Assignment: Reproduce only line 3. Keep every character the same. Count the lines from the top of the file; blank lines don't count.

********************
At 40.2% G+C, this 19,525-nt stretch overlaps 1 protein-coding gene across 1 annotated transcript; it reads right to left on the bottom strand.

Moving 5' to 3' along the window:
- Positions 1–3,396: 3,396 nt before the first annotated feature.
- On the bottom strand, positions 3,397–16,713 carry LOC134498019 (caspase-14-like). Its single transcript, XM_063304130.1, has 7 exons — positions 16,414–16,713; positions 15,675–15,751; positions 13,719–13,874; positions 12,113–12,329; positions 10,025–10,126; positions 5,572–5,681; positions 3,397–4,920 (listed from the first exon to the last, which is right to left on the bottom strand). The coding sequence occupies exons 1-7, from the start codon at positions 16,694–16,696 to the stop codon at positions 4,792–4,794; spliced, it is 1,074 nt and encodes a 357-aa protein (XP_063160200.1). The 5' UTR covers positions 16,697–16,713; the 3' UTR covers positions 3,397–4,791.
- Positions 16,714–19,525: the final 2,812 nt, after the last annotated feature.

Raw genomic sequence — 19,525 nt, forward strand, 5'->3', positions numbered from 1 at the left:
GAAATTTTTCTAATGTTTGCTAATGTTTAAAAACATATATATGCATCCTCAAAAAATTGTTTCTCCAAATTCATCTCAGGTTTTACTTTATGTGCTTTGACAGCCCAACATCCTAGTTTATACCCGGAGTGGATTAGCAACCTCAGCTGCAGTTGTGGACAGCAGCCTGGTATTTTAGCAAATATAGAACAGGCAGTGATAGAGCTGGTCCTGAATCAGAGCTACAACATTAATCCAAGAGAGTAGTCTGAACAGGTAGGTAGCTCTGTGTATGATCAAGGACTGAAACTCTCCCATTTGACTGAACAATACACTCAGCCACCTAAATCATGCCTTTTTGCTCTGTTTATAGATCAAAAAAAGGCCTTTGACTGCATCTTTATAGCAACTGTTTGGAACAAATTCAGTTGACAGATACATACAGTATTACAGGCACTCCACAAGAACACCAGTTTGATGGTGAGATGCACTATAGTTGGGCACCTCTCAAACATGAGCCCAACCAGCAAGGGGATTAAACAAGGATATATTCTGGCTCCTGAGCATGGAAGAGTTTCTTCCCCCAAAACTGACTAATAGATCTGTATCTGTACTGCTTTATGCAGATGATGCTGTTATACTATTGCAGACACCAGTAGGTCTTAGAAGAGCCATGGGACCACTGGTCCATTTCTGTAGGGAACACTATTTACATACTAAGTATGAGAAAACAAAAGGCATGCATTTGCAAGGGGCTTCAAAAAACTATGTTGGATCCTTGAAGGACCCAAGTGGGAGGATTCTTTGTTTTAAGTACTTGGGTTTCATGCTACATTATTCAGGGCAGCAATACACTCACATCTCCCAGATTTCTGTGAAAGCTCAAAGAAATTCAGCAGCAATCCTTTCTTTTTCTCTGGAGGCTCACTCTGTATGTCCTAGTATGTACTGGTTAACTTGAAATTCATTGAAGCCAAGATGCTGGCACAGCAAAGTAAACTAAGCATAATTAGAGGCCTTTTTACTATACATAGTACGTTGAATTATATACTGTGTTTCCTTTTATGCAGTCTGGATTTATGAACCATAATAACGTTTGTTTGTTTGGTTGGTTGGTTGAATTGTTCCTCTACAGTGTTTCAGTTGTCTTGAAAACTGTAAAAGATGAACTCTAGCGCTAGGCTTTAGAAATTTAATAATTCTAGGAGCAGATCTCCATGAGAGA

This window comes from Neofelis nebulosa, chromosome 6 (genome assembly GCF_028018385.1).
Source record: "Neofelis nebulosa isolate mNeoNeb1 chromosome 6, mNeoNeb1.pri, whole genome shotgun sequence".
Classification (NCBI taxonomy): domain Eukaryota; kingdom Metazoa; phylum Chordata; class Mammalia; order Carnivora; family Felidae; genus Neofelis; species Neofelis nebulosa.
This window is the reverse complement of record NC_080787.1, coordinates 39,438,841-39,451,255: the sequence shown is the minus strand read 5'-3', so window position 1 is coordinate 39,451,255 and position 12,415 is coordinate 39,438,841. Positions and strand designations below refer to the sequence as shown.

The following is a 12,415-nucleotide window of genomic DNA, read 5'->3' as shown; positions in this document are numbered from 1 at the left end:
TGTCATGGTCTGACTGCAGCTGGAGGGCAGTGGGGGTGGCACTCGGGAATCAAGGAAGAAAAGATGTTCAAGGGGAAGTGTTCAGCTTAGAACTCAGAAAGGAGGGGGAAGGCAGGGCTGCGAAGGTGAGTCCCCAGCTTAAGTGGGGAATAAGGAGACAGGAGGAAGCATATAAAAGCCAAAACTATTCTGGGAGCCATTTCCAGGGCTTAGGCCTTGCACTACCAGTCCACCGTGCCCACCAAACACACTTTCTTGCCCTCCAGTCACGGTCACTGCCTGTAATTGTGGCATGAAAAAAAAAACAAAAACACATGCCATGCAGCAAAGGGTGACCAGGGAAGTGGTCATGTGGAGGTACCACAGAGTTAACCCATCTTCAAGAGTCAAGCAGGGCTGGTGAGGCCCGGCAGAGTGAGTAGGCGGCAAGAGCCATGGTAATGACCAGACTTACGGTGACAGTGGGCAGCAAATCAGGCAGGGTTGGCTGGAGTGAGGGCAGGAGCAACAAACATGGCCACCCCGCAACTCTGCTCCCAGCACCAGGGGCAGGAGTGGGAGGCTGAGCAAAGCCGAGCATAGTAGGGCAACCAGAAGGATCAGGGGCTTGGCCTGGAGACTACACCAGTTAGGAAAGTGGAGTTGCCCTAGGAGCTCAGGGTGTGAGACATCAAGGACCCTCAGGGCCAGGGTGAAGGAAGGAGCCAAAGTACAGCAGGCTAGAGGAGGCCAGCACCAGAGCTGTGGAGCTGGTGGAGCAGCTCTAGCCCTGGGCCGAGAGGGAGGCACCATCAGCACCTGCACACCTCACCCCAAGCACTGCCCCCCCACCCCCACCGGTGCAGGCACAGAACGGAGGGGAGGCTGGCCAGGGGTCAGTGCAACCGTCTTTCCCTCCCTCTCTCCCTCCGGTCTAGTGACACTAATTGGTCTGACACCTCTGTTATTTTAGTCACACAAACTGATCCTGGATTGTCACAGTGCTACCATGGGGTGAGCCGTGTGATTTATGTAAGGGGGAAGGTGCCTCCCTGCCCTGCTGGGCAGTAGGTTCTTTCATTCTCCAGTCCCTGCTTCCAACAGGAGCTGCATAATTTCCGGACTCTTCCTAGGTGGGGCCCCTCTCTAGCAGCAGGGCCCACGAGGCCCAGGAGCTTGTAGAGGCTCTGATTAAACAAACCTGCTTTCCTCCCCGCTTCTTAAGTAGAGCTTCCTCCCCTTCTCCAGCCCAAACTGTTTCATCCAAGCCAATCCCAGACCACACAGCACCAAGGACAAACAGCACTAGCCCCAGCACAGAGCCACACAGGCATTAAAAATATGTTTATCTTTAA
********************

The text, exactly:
- Positions 1–3,396: 3,396 nt before the first annotated feature.